By the time Adam Lucas walked inside the spacious, upscale home overlooking Lake Austin on a chilly morning last week, a newly begun remodeling process was in full swing. It was clear to Lucas, the owner of a successful green building company, that the subcontractors he had hired to rip out drywall and pull wiring out of the ten-foot ceiling were making good progress.

Normally Lucas, who was dropping by to see how much progress his team had made, would’ve been pleased. But on this morning, as the number of confirmed coronavirus cases in Texas was nearing 14,000, the 37-year-old business owner’s keen attention to detail had zeroed in on something else: of the ten workers at the busy construction site, only one, a foreman in his fifties, was covering his face with a protective mask. Making matters worse, none of the men moving casually around the work site appeared to be practicing anything approaching CDC-standard social distancing, which the state requires of businesses that continue to operate.

The violations didn’t last long. After Lucas made his presence known, workers’ bandannas were once again covering their faces and people began spacing themselves apart. But when a subcontractor and another worker showed up at the site a few minutes later, both men walked among the laborers without a mask. Lucas could only shake his head, his own mask concealing a frustrated grimace.

Though he has limited the number of his employees at work sites, and posted strict health protocols there that demand hand-washing, mask-wearing, and social distancing, Lucas knows he’s not just battling a deadly contagion. He’s also battling the perception, prevalent among some subcontractors, that the contagion isn’t really a big deal.

“No matter how many people have died,” he said after discussing health protocols with the foreman and leaving the site, “it’s clear that some people in this industry are still not taking the virus seriously.”

Much of Texas may be shuttered by COVID-19, but construction sites are one of the few pockets of life where an alternate pre-virus mentality flourishes. Governor Greg Abbott’s March 31 executive order shutting down much of the state deemed residential construction an “essential” service during the pandemic, overriding a City of Austin order to the contrary that was implemented days earlier. The order allowed Lucas’s company, A.R. Lucas Construction, to get back to work.

From Oracle’s sprawling campus in East Austin, where a construction project wraps around the building, to building sites along South Congress Avenue and on residential blocks on the city’s East Side, construction workers can be seen roaming sites without protective gear, packing into trucks, and eating lunch in close-knit groups. In a male-dominated industry that relies on a rugged workforce accustomed to physical risks, it’s hardly surprising when people don’t follow health guidelines—but that’s not without consequences.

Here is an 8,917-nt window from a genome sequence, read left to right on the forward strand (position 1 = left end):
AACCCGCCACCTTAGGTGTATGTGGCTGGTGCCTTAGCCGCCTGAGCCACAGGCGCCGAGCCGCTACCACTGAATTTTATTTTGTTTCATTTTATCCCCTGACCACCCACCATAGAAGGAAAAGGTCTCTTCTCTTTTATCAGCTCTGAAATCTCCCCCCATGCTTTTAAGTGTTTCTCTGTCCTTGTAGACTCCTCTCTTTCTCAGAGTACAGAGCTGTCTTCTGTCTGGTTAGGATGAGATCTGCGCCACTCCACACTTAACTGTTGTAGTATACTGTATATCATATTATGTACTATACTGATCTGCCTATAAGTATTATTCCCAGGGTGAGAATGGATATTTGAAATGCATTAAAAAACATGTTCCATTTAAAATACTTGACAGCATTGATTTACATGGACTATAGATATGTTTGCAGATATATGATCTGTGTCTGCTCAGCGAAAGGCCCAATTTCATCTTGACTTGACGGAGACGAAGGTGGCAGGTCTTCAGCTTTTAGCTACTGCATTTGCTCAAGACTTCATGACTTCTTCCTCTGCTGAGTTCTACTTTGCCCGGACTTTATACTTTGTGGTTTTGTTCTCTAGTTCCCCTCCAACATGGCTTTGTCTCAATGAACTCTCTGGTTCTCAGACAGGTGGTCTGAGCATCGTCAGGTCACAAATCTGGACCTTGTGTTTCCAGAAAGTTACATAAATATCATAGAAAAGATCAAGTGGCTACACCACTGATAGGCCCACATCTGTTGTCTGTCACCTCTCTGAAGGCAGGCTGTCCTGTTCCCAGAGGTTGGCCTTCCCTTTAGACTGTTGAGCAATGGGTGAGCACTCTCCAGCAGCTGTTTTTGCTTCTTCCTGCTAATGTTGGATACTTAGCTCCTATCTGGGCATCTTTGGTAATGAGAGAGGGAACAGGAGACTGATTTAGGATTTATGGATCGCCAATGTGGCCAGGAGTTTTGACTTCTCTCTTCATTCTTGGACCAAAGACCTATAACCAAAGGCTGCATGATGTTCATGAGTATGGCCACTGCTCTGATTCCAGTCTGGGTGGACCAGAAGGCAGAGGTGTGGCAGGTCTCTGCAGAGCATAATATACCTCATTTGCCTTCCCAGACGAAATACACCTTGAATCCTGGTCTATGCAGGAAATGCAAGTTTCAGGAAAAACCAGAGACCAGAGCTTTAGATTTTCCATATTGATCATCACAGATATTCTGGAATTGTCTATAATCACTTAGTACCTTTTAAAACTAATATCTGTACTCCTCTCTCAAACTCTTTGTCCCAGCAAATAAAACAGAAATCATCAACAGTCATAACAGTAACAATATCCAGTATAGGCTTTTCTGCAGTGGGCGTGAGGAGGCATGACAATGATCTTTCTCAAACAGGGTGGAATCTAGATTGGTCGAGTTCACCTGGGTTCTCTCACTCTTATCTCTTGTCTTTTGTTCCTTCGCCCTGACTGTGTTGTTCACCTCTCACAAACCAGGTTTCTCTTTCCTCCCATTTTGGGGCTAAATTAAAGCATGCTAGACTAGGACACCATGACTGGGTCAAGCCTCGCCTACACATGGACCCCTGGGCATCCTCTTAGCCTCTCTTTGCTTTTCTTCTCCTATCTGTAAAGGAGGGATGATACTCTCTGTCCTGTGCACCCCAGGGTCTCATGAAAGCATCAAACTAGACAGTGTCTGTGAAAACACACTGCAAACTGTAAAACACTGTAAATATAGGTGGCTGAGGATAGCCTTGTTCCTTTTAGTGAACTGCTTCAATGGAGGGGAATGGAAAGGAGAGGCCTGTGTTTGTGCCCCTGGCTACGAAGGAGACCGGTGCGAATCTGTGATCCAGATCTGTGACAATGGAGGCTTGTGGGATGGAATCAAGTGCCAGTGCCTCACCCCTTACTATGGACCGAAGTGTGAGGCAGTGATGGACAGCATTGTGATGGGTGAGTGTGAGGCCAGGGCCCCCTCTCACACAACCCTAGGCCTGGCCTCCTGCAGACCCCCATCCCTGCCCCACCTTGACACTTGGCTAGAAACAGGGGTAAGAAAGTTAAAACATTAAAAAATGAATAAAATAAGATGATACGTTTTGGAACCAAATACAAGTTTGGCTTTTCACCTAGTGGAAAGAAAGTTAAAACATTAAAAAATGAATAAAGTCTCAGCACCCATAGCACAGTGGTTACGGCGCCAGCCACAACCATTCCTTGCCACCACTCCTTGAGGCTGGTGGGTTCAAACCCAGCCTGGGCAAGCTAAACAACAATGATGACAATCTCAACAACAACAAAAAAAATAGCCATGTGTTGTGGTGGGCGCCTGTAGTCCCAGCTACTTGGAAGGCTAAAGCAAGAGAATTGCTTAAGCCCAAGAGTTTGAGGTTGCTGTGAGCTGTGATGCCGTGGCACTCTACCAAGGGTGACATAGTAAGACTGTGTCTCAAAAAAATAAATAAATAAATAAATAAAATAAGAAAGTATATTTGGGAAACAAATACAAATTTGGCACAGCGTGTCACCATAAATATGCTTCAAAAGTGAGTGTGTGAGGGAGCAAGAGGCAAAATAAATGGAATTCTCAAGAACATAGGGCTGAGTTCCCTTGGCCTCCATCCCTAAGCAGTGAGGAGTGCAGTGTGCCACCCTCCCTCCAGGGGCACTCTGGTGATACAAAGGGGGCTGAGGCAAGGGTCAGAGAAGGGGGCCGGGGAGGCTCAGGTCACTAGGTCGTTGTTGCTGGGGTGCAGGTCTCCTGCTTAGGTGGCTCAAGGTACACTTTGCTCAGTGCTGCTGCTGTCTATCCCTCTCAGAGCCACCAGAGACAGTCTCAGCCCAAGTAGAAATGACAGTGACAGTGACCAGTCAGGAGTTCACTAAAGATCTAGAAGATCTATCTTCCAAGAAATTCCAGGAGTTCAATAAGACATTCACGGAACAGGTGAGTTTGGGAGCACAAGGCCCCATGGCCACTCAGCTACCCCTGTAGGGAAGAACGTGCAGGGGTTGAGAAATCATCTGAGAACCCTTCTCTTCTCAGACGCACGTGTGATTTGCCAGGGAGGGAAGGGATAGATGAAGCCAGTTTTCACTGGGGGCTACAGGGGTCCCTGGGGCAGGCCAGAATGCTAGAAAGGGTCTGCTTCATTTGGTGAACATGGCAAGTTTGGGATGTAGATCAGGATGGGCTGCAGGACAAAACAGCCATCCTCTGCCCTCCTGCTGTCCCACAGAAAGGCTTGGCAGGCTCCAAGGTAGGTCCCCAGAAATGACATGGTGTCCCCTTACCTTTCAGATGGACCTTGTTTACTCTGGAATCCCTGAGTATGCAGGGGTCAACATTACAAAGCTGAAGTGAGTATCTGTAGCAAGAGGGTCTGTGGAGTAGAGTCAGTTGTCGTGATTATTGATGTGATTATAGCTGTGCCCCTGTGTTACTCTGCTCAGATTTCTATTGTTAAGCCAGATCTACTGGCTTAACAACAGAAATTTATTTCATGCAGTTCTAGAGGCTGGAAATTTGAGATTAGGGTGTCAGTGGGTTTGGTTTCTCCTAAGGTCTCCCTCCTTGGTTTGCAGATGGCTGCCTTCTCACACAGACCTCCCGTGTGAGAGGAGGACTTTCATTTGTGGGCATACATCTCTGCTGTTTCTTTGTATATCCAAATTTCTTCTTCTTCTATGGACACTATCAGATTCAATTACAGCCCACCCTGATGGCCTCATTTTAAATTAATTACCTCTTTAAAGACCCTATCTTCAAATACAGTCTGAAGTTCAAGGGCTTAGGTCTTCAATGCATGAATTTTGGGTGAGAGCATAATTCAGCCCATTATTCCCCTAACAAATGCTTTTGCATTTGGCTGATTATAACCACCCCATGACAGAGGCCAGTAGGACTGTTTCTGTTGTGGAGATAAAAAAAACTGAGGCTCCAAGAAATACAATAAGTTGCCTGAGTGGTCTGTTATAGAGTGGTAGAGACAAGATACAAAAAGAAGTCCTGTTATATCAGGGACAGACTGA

Construction sites are frequently germ-ridden and chaotic, with numerous workers often sharing a single portable toilet and limited access to soap and running water. On busy job sites workers come and go, interacting with different crews circulating through the city. They share tools, rides, and even food, spending long hours in close proximity to one another. Further, the industry is plagued by a high percentage of uninsured workers.

In Austin, where residential and commercial construction resumed April 2, local health officials confirmed to Texas Monthly that some people working in construction have tested positive for COVID-19 in recent weeks. At the University of Texas at Austin, researchers, have modeled how different types of construction activity could influence the pandemic’s local impact. In a worst-case scenario in which fewer precautions—such as the use of protective gear and limited contact between workers—are taken, they project that allowing the area’s 50,000 or more construction workers to continue to work could triple the number of people hospitalized by the disease.

For Lucas, who relies on dozens of subcontractors for a single project in addition to his own staff of full-time employees, each day now presents a grim ethical dilemma: a choice between the demands of the project and the health of workers at his job sites. As he moved among sites last week, Lucas seemed to spend as much time checking on employees’ protective gear and sense of safety as he did managing the complicated details of constructing buildings. Work that would normally take two to three days, Lucas said, can now take five to six.